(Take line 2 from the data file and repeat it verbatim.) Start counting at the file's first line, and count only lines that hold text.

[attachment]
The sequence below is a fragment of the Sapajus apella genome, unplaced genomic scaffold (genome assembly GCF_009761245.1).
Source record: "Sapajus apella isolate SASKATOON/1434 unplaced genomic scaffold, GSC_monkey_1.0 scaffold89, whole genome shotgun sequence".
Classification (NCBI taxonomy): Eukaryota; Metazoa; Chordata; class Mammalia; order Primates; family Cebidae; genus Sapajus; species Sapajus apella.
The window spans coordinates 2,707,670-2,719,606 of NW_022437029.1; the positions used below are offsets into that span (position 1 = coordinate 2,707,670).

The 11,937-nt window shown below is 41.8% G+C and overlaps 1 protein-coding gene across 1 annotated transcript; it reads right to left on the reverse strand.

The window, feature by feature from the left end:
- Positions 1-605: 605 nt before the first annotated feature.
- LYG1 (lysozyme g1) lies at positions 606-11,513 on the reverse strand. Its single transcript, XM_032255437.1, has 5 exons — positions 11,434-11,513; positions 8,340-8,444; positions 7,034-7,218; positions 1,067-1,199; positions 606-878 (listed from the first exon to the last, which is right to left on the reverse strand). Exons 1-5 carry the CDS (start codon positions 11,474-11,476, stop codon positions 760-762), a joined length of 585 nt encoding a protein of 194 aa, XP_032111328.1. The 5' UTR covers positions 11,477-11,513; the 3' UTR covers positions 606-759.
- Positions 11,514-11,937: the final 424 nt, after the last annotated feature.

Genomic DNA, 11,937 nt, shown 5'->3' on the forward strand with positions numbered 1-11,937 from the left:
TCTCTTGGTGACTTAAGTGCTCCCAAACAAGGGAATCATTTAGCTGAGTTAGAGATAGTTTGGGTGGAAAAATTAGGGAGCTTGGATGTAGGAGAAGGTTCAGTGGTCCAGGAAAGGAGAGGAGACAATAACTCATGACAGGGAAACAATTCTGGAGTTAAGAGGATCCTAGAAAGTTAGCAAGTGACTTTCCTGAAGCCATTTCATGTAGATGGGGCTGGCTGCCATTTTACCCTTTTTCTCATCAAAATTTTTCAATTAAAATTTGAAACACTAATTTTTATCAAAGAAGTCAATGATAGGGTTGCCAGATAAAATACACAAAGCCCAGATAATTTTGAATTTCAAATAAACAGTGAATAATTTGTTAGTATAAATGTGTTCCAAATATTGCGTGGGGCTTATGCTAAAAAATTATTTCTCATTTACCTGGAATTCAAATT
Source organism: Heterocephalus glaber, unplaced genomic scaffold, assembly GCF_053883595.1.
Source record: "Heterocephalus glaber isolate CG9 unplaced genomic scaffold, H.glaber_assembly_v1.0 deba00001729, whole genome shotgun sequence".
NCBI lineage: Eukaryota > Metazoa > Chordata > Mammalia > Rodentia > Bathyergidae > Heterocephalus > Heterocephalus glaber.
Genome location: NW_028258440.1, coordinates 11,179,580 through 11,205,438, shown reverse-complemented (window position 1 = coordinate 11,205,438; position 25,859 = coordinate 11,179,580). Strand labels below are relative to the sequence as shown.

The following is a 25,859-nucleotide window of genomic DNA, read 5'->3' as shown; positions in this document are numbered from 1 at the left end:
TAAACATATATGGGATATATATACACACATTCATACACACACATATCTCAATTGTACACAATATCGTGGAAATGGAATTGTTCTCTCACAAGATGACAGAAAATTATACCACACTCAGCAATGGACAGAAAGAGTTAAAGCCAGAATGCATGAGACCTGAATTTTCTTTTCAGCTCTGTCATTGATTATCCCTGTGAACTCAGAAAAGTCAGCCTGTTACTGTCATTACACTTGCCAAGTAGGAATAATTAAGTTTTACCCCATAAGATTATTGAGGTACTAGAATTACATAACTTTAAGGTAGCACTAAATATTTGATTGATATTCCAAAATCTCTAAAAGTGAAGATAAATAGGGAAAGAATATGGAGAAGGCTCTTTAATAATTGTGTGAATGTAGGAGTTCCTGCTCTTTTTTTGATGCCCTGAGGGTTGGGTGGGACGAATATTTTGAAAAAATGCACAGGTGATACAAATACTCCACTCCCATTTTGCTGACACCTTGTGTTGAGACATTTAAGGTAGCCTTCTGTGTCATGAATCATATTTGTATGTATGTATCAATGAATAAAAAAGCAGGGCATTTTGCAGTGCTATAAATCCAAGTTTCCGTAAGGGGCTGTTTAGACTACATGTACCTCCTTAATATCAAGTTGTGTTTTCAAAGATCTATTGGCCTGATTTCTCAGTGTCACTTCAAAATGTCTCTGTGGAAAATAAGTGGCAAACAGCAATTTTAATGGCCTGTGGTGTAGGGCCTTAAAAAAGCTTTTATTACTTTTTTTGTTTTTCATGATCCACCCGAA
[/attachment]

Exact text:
Source record: "Sapajus apella isolate SASKATOON/1434 unplaced genomic scaffold, GSC_monkey_1.0 scaffold89, whole genome shotgun sequence".